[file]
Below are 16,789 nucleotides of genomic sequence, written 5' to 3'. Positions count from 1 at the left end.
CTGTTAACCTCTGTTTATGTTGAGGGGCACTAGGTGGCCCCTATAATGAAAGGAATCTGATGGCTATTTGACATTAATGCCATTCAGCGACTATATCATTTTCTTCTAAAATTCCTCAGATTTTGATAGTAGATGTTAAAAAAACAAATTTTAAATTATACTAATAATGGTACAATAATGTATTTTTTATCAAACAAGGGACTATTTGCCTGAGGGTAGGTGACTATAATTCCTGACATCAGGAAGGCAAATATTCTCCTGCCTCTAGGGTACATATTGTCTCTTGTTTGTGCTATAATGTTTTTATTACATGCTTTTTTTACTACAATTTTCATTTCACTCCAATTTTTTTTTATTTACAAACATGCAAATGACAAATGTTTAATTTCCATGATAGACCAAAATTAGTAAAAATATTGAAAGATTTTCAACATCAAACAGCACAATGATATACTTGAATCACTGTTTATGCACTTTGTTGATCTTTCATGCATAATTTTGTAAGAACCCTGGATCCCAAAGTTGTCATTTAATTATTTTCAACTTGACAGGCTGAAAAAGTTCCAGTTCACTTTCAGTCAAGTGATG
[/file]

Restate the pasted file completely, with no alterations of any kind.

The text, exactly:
Below are 16,789 nucleotides of genomic sequence, written 5' to 3'. Positions count from 1 at the left end.
CTGTTAACCTCTGTTTATGTTGAGGGGCACTAGGTGGCCCCTATAATGAAAGGAATCTGATGGCTATTTGACATTAATGCCATTCAGCGACTATATCATTTTCTTCTAAAATTCCTCAGATTTTGATAGTAGATGTTAAAAAAACAAATTTTAAATTATACTAATAATGGTACAATAATGTATTTTTTATCAAACAAGGGACTATTTGCCTGAGGGTAGGTGACTATAATTCCTGACATCAGGAAGGCAAATATTCTCCTGCCTCTAGGGTACATATTGTCTCTTGTTTGTGCTATAATGTTTTTATTACATGCTTTTTTTACTACAATTTTCATTTCACTCCAATTTTTTTTTATTTACAAACATGCAAATGACAAATGTTTAATTTCCATGATAGACCAAAATTAGTAAAAATATTGAAAGATTTTCAACATCAAACAGCACAATGATATACTTGAATCACTGTTTATGCACTTTGTTGATCTTTCATGCATAATTTTGTAAGAACCCTGGATCCCAAAGTTGTCATTTAATTATTTTCAACTTGACAGGCTGAAAAAGTTCCAGTTCACTTTCAGTCAAGTGATG